Germany sets new solar record, prices turn negative in middle of day

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Germany sets a new record for solar output, producing more than 25,000MW for first time, helping to push energy prices into negative territory.

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Germany has set a new record for solar output this week, with output breaking above 25,000MW for the first time on Wednesday.

According to the web-site Montero, Germany’s solar power units produced 25,029MW of power between 13:00 and 13:15 CET on Wednesday. The previous output record was reached on June 9 last year at 24,244 MW.

This graph below shows data captured by Agora Energiewende. (The times are Australian, which is where we are based, so subtract 8 hours to get to 1pm. This data does not break down 15 minute intervals).

germany solar record

The solar generation actually beat grid forecasts of 24,243MW for the period. Wind also peaked at close to 24,000MW an hour later. From before 11pm to after 3pm, solar and wind and biomass combined to provide more than half of the country’s energy demand.

This helped send wholesale electricity tariffs into negative territory,  with intraday prices falling to minus 14.91/MWh for several 15-minute-blocks during midday peak periods.

Wind also peaked at close to 24,000MW an hour later. From before 11pm to after 3pm, solar and wind and biomass combined to provide more than half of the country’s energy demand.

The new solar record in Germany comes just a week after France set a new record for solar output, when it produced a maximum 4,049MW, and on the following Sunday accounted for nearly 10 per cent of demand.

Mark Lewis, from Kepler Chevreux, who brought attention to the new record, noted: “The disruptive impact of renewable energy has already had a big impact on the utility sector in the EU, and will in our view pose an increasing challenge to incumbent utilities in other parts of the world over the next five years.”

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12 Comments
  1. nakedChimp 4 years ago

    cool 🙂

  2. Albert Sjoberg. 4 years ago

    And the local incumbent utilities are determined to prevent it from becoming a challenge any time soon.

    • patb2009 4 years ago

      Doesn’t matter. They can’t stop it…

      Consider 2 Scenarios: A) People invest heavily into efficiency, they put LED bulbs in, they replace old appliances with new efficient ones, they invest into smart automation. Consumer demand drops 30%. B) People invest reasonably into small Solar, just a 1KW array on the roof of their houses. Consumer demand for power drops 20%..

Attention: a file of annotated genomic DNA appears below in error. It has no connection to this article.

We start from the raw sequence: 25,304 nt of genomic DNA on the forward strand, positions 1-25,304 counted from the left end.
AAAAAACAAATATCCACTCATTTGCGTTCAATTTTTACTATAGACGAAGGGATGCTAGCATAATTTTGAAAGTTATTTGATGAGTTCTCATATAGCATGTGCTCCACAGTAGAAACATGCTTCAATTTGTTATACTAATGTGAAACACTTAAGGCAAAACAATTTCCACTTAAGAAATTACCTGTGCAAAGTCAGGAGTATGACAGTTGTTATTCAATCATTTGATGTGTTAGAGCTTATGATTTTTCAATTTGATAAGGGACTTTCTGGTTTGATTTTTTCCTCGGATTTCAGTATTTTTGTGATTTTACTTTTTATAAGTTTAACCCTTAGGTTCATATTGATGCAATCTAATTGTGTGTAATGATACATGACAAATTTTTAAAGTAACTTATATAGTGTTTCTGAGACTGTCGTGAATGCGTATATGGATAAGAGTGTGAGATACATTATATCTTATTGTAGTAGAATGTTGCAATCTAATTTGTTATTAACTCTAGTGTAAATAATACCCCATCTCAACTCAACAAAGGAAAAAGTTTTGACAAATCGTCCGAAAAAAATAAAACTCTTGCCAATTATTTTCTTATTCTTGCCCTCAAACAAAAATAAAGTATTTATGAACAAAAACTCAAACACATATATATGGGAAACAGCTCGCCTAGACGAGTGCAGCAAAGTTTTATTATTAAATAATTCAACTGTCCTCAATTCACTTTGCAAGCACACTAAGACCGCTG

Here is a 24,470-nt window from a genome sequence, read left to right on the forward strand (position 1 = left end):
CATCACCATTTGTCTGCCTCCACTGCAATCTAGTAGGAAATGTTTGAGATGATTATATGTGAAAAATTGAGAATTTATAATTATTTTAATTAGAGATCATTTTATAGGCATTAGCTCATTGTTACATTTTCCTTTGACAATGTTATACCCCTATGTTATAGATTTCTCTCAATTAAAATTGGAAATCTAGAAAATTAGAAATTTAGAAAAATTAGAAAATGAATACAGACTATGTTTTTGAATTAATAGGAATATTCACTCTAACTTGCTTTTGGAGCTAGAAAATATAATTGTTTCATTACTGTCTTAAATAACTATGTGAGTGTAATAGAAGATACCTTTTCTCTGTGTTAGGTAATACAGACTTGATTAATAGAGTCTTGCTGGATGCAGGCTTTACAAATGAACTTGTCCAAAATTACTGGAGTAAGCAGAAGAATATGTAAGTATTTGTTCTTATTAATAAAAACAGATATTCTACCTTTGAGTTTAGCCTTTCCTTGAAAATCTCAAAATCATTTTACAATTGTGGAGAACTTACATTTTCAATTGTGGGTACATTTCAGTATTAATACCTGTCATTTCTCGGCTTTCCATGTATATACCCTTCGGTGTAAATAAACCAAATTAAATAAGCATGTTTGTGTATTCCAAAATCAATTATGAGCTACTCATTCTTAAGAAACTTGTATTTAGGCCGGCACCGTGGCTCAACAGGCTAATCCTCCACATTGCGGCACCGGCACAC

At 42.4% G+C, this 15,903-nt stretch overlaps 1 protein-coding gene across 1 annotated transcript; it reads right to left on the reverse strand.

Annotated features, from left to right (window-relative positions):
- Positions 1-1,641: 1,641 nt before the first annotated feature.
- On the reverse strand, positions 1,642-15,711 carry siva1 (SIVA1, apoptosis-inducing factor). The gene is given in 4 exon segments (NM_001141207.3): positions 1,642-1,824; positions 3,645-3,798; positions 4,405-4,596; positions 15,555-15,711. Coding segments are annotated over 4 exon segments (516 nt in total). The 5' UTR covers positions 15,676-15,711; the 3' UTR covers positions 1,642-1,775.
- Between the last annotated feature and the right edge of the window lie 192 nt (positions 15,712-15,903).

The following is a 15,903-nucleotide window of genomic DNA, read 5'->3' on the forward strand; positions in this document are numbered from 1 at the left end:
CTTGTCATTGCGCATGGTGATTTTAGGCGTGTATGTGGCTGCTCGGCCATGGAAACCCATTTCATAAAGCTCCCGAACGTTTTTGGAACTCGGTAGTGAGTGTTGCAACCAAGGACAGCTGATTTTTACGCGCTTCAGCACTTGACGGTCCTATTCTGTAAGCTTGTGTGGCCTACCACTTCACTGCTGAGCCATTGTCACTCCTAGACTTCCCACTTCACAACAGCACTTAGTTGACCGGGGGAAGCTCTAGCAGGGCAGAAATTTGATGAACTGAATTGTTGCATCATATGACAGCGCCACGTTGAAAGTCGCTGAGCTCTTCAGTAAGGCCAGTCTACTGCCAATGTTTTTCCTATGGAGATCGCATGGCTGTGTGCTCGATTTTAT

What happens to utilities in either scenario? How do they manage that?

      How do they prevent people from putting in behind the meter solar?

      • Richard Werkhoven 4 years ago

        Yes.

        The real game changer is storage. With not much storage the solar power can cover the peak period and reducing peak load. (according to Ausgrid)

        Covering the peak period reduces the need for poles & wires upgrades. It reduces the need for the utilities to buy expensive generation from peaking plants also.

        It’s now possible with retail products to get enough Solar PV and combine it with enough storage to cover the whole day/night power use.

        They can either adapt or become totally uneconomic. The current business model in Australia is to spend as much as possible and IPART will approve a price increase to guarantee an 8% profit. So more spending means more profit.

        The effect of removing the monopoly by allowing customers to generate their own power and maybe keep a grid connection for the odd times they have not enough storage for is that the demand will drop considerably, way beyond 20%.

        If the fixed costs don’t drop the unit price will have to rise, thereby pricing the grid out of the market and driving more users to storage,

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  3. Strom-Report 4 years ago

    There are about 1,5 million photovoltaic systems with a total capacity of 38 gigawatt (GW) installed in Germany. In 2014 Photovoltaics produced approximately 6.9 percent of Germany’s net electricity consumption. More facts at a glance: http://strom-report.de/pv-facts/#pv-facts

    • patb2009 4 years ago

      that means that during really bright days Germany can for a few hours go 100% renewable.

      • Strom-Report 4 years ago

        on sunny and windy days all renewables (plus biomass & water) together can handle that.

      • Richard Werkhoven 4 years ago

        So far

        And in the future…

  4. Tim Buckley 4 years ago

    The more the utilities try to overcharge and stymie their customers in the short term, the more vindictive the customers will ultimately be. Technology change is coming; better to embrace and prepare for it rather than using regulatory controls to put futile barriers up. Using oligopoly powers to preventing electricity and gas customers from saving money will back fire on AGL, Origin, EnergyAustralia, Santos and the grid operators. Shareholders in these companies have been rewarded to-date with a sustained period of share price underperformance by these companies. Enough said!

  5. onesecond 4 years ago

    And that is because Germany is such a sunny country! 😀

    • Coley 4 years ago

      Aye, if it can be achieved in Northern Europe with our manky weather, it makes you shake your head in wonderment at the reluctance/refusal of countries with guaranteed sunshine to fully embrace RE.

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